Mechanistically, the most widely studied latent mechanism of action of lncRNAs is based on the role of a ceRNA that sponges miRNAs to alleviate the repression of their target genes.30–32 Following the identification of the expression profile and functions of RGMB-AS1 in GC, it was necessary to elucidate the mechanisms responsible for the oncogenic activities of RGMB-AS1 in GC progression. Accordingly, we demonstrated that RGMB-AS1, which harbors miR-574–binding sites, can act as an effective sponge toward miR-574, thereby positively modulating HDAC4 expression. MiR-574 is underexpressed in GC, and this underexpression strongly correlates with tumor stage and differentiation status.22 MiR-574 exerts tumor-suppressive actions in GC cells and participates in the control over cell growth, metastasis, epithelial–mesenchymal transition, and cisplatin resistance.22,23 HDAC4, a member of the HDAC family, is overexpressed in GC, and plays multiple roles in the malignant characteristics of GC cells in vitro and in vivo.33–35 Understanding the newly identified RGMB-AS1–miR-574–HDAC4 regulatory network can clarify the oncogenic activities of RGMB-AS1 in GC and may point to promising therapeutic regimens for patients with GC.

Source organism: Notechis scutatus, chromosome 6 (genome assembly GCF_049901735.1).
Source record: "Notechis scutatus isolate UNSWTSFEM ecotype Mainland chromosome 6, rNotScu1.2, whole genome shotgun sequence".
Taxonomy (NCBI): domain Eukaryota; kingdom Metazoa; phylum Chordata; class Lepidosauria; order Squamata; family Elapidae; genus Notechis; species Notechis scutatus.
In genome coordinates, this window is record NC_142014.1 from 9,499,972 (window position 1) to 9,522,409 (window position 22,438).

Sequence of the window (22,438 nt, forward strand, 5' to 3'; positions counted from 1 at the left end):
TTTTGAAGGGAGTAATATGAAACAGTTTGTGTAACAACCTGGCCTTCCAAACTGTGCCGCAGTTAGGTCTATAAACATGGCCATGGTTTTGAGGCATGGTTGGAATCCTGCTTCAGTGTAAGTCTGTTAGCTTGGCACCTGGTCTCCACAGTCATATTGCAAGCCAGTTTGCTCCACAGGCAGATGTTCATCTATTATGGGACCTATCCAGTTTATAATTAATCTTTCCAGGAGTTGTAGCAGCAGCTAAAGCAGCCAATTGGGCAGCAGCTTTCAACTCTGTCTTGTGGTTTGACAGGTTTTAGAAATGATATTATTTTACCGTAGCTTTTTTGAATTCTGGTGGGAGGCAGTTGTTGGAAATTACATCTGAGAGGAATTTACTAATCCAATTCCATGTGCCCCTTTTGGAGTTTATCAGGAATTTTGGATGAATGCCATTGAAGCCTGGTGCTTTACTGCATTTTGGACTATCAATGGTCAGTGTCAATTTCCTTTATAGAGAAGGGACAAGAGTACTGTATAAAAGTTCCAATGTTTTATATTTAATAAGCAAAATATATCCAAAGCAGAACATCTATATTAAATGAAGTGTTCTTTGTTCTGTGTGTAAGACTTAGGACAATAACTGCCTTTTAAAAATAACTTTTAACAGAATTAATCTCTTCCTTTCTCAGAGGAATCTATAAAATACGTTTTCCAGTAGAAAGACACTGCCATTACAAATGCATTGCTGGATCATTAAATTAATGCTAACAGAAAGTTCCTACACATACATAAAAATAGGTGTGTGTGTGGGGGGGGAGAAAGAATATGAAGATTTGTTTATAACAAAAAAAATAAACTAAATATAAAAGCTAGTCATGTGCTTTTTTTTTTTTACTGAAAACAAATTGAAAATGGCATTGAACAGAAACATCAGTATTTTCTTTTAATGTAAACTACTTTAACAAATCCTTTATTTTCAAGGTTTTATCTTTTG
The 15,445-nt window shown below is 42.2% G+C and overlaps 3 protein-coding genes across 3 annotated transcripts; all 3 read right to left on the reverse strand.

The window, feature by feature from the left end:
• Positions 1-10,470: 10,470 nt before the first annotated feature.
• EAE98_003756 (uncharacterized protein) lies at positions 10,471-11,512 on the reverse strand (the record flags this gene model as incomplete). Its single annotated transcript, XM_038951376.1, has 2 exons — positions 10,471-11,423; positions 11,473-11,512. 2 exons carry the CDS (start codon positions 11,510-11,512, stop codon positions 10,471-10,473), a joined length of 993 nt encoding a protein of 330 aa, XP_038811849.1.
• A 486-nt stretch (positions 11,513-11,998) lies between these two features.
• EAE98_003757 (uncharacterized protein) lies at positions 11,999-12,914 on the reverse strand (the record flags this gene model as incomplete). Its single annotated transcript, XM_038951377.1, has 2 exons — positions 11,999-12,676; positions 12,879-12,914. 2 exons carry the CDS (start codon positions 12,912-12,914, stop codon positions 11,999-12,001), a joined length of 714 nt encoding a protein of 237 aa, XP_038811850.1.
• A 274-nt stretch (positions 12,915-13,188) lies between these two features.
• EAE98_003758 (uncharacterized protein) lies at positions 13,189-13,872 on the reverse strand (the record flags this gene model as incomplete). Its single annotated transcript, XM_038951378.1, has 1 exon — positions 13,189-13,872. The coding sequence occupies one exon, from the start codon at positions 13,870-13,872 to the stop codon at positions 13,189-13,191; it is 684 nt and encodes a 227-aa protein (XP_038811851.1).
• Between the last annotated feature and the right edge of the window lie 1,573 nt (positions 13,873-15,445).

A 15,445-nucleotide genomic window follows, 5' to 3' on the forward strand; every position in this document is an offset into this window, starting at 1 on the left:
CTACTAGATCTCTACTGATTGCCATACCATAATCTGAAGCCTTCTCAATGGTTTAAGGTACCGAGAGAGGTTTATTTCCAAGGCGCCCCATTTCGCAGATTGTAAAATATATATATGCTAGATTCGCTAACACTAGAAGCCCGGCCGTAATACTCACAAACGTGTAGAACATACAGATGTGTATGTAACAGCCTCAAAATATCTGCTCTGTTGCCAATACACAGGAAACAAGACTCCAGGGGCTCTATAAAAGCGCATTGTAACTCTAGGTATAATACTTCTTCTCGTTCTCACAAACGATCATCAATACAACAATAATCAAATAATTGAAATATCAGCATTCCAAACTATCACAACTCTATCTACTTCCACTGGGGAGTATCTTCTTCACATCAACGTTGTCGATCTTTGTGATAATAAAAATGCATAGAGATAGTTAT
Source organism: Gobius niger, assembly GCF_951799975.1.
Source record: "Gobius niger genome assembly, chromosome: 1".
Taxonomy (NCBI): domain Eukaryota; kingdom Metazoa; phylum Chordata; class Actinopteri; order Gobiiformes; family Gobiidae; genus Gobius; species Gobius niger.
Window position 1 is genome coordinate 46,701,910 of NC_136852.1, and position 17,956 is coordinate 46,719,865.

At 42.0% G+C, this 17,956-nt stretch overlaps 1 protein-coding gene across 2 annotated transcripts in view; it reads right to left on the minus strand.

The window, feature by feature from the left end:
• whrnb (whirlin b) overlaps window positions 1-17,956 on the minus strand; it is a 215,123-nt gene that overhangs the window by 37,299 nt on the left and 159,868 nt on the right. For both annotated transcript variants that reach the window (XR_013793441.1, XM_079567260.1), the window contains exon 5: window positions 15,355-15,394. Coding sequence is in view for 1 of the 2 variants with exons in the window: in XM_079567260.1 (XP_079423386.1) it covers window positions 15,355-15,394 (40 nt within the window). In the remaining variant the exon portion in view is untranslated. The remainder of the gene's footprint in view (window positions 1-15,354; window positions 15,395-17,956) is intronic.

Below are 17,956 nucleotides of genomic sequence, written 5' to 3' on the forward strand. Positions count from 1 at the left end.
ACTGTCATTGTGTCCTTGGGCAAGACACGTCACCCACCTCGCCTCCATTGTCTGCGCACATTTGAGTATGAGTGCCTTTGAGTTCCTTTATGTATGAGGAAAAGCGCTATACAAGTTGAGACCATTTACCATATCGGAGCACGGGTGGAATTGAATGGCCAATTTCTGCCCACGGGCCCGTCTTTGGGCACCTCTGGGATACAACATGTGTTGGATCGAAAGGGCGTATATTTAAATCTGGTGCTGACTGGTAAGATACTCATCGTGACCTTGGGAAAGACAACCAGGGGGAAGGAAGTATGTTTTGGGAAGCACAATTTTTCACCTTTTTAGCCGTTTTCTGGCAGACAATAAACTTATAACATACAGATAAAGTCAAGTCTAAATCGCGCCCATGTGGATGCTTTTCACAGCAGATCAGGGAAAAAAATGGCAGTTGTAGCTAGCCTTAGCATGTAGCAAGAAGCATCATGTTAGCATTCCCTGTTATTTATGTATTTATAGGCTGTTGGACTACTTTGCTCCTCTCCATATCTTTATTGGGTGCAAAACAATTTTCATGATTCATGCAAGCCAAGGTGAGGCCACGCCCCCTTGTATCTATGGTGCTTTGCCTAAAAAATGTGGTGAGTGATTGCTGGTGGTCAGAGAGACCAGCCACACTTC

In summary, the results of this study suggested that upregulation of RGMB-AS1 in GC correlates with worse clinical outcomes. RGMB-AS1 promotes the aggressive behavior of GC cells in vitro and in vivo, with these oncogenic activities being mediated by miR-574 sponging, thereby increasing HDAC4 expression. Our results thus offer an attractive therapeutic target in GC.
Ethics Approval and Consent to Participate
The study protocol was approved by the Ethics Committee of The Second Hospital of Jilin University. All the participants signed an informed consent form. Animal maintenance and experimental steps were approved by the Animal Care and Use Committee of The Second Hospital of Jilin University. All experimental steps were performed in compliance with the Animal Protection Law of the People’s Republic of China-2009 for experimental animals.
The authors declare that they have no competing interests.